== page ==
Sandra Smirle is a multidisciplinary Canadian artist whose work encompasses ideas around surveillance, dataveillance and our ‘viewer society’ — wherein fear for a loss of personal privacy articulates with perceptions of enhanced security. The increasingly public and participatory nature of surveillance in day-to-day contemporary culture is reshaping it, less as technology and more as a way of seeing. From the artist’s perspective, it can render the consumable controllable and the protective empowering.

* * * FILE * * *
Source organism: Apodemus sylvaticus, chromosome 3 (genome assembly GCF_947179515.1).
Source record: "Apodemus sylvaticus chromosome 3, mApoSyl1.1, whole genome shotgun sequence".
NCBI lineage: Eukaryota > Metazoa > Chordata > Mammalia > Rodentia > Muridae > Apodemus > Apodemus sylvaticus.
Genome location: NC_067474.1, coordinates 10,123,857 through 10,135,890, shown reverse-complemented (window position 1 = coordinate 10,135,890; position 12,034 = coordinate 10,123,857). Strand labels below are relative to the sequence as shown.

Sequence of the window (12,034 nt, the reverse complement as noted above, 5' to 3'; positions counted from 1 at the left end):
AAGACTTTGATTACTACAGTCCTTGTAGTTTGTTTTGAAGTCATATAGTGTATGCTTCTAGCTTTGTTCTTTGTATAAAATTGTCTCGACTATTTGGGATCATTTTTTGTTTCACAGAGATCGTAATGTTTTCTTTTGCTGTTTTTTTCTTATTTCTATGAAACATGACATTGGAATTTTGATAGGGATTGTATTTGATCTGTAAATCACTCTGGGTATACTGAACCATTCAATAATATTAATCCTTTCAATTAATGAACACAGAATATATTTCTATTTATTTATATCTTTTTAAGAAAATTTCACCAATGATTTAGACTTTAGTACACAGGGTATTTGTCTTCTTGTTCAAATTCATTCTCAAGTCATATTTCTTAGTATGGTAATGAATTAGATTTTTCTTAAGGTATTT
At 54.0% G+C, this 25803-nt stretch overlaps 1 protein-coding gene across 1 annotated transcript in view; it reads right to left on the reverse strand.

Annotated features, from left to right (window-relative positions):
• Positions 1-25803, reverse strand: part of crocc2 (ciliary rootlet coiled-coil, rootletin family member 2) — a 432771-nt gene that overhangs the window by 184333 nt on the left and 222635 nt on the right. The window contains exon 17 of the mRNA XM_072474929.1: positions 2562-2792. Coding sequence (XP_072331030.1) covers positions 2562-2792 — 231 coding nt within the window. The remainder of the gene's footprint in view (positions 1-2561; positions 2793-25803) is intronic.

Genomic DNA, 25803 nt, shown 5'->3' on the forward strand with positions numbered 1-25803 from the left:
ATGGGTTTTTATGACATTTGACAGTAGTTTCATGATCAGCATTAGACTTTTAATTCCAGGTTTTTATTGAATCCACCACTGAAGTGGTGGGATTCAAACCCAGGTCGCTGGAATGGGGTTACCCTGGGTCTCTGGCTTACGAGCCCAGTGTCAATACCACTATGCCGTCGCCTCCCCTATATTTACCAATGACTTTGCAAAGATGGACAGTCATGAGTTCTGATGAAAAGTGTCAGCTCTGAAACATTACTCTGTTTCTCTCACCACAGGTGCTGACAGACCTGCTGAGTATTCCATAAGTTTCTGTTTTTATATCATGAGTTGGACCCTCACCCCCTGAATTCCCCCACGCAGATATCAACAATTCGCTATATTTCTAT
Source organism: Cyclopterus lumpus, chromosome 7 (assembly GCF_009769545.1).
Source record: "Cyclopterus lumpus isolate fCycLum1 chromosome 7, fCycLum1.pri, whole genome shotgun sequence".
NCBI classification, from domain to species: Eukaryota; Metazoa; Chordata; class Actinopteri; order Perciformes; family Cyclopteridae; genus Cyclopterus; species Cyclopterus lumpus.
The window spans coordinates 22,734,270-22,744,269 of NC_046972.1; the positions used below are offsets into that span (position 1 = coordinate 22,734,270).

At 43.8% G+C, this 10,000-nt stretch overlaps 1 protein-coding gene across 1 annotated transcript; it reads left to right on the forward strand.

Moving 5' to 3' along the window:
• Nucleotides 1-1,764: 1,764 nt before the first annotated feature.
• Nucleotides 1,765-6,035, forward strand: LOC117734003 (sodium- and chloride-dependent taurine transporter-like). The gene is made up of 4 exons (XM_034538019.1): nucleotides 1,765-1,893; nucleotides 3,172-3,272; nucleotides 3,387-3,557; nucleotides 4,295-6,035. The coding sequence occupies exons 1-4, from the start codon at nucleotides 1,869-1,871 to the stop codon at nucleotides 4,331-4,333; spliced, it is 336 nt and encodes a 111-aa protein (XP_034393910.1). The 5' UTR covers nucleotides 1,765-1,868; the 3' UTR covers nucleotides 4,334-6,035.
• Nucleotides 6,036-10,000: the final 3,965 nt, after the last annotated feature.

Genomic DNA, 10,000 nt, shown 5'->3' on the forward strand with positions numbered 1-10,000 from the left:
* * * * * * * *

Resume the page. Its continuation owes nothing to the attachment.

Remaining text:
Often using aerial maps as a starting point, Sandra explores how new technologies impact the way we view our world, and how we in turn are viewed by these mechanisms designed to navigate our movements. Her works suggest a survey of seeing and being seen.
Sandra Smirle’s work has been exhibited nationally and as well as internationally, and is contained in private and corporate collections in Canada, Australia and Europe. It is also featured in The Map as Art: Contemporary Artist Explore Cartography, published by Princeton Architectural Press. She completed her MFA at Concordia University and currently resides in Montréal, Canada.
photo credit: Elizabeth Littlejohn, 2019